Toxoplasmosis is infection with the parasite Toxoplasma gondii. In the United States, more than 60 million people probably are infected with the parasite, but very few have symptoms because the immune system is usually able to fight the disease.1
Toxoplasmosis is dangerous to a pregnant woman and her fetus. For more information, see the topic Toxoplasmosis During Pregnancy.
Toxoplasmosis can result from:
If you are pregnant when first infected with Toxoplasma gondii, you can give the infection to your baby.
You may also receive it through an organ transplantation or a transfusion, although this is rare.
Most people with toxoplasmosis don't have symptoms. When symptoms are present, they are often flu-like and may include swollen lymph glands or muscle aches and pains that last for a few days to several weeks.
Severe toxoplasmosis results in damage to the eye or the brain. Infants who became infected before birth may be born with serious mental or physical problems.
Severe symptoms vary depending on which part of the body is affected. If the infection is in the:
Because there are typically no symptoms, it is hard to know whether you are infected. If you think that you may have toxoplasmosis, talk to your doctor. He or she may do specific blood tests for toxoplasmosis.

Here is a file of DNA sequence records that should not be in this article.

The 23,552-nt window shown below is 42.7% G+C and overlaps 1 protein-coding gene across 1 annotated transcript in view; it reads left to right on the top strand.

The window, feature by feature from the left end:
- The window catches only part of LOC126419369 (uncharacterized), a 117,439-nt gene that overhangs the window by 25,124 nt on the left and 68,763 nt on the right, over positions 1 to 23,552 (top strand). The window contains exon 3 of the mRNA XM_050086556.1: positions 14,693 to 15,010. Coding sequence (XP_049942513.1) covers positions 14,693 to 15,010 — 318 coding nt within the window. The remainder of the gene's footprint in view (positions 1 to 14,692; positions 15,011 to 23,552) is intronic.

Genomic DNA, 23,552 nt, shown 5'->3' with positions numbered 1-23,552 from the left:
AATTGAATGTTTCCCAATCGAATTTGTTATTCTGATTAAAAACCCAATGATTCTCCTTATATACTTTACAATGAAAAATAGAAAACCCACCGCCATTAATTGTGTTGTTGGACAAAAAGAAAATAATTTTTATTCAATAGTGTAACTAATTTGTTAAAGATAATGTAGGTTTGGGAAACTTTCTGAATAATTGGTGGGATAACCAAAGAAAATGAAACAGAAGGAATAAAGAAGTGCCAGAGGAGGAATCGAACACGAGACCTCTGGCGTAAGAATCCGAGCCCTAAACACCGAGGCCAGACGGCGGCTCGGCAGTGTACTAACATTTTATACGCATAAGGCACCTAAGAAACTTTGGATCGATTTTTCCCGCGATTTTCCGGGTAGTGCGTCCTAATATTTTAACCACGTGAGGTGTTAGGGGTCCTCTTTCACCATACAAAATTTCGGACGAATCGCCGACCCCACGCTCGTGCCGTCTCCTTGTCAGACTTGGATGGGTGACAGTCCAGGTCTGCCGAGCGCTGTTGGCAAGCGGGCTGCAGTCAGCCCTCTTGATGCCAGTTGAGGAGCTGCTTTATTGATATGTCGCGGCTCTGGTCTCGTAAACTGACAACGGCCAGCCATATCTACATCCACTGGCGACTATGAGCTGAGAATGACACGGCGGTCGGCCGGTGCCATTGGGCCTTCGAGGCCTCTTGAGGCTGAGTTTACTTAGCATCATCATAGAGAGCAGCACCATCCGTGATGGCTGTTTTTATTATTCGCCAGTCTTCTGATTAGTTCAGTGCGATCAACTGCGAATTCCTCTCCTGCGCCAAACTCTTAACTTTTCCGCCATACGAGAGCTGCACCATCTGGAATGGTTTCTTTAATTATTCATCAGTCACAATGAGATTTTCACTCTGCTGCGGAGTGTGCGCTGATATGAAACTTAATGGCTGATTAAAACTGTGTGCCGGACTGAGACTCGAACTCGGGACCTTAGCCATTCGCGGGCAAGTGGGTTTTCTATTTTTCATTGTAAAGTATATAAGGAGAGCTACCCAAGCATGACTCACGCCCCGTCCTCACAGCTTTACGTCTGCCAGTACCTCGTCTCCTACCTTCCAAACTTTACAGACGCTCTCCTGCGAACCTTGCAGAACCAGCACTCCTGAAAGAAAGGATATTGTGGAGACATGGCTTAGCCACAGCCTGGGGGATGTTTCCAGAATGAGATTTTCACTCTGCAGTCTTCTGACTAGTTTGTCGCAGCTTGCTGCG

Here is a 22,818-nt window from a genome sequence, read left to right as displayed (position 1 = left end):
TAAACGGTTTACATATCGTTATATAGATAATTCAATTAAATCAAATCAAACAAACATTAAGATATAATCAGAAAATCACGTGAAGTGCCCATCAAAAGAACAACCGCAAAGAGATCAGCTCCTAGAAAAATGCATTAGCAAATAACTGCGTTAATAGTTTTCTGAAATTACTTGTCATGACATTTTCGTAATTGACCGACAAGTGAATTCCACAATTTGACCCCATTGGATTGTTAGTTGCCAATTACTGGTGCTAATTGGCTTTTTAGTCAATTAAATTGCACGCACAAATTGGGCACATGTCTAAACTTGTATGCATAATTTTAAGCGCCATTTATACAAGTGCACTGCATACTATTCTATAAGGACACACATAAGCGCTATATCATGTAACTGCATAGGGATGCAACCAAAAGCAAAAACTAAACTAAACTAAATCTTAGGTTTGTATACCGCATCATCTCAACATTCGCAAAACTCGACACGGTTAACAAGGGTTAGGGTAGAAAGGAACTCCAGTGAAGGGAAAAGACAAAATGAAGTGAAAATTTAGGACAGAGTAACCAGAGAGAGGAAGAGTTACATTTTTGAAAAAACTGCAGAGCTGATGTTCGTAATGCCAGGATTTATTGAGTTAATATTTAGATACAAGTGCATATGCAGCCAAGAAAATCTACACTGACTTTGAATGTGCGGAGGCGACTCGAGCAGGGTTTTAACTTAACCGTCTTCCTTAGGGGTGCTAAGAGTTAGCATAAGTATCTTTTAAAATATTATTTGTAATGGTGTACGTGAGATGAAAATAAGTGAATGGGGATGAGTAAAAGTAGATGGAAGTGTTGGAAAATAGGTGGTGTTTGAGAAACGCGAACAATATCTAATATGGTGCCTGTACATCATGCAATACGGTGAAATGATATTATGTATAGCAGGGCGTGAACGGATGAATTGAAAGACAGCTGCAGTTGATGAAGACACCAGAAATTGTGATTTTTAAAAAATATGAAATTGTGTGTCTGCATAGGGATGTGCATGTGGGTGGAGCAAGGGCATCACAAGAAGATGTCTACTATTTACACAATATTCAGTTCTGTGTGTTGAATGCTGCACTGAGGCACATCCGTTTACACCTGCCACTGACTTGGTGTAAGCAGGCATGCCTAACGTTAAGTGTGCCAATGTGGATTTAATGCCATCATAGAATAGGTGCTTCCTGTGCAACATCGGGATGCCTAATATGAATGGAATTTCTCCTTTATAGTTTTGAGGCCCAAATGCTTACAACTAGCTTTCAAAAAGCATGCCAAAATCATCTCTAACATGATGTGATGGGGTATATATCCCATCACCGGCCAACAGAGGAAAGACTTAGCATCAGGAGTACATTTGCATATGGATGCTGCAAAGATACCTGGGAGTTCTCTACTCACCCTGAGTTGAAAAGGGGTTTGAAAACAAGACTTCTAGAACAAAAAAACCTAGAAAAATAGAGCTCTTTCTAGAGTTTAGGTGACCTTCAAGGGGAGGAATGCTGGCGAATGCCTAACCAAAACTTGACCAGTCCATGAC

In an otherwise healthy person who is not pregnant, treatment is not needed. Symptoms will usually go away within a few weeks.
For pregnant women or people who have weakened immune systems, medicines are available to treat toxoplasmosis. For more information, see the topic Toxoplasmosis During Pregnancy.
Because toxoplasmosis usually has no symptoms or only mild symptoms, most people don't need to worry about getting it. But if you have a weakened immune system or are pregnant, you should take steps to prevent toxoplasmosis.
Cats only spread Toxoplasma gondii in their feces for a few weeks after they are first infected with the parasite. They rarely have symptoms when first infected, so most people don't know whether their cat has been exposed to Toxoplasma gondii. Good tests are not available to determine whether your cat is passing Toxoplasma gondii in its feces.
Otherwise healthy people should not worry about their cat and Toxoplasma gondii. But if you have an impaired immune system or are pregnant:
Your veterinarian can answer other questions you may have about your cat and the risk for toxoplasmosis.
|Primary Medical Reviewer||E. Gregory Thompson, MD - Internal Medicine|
|Specialist Medical Reviewer||W. David Colby IV, MSc, MD, FRCPC - Infectious Disease|
|Last Revised||February 8, 2011|
Last Revised: February 8, 2011
To learn more visit Healthwise.org
© 1995-2012 Healthwise, Incorporated. Healthwise, Healthwise for every health decision, and the Healthwise logo are trademarks of Healthwise, Incorporated.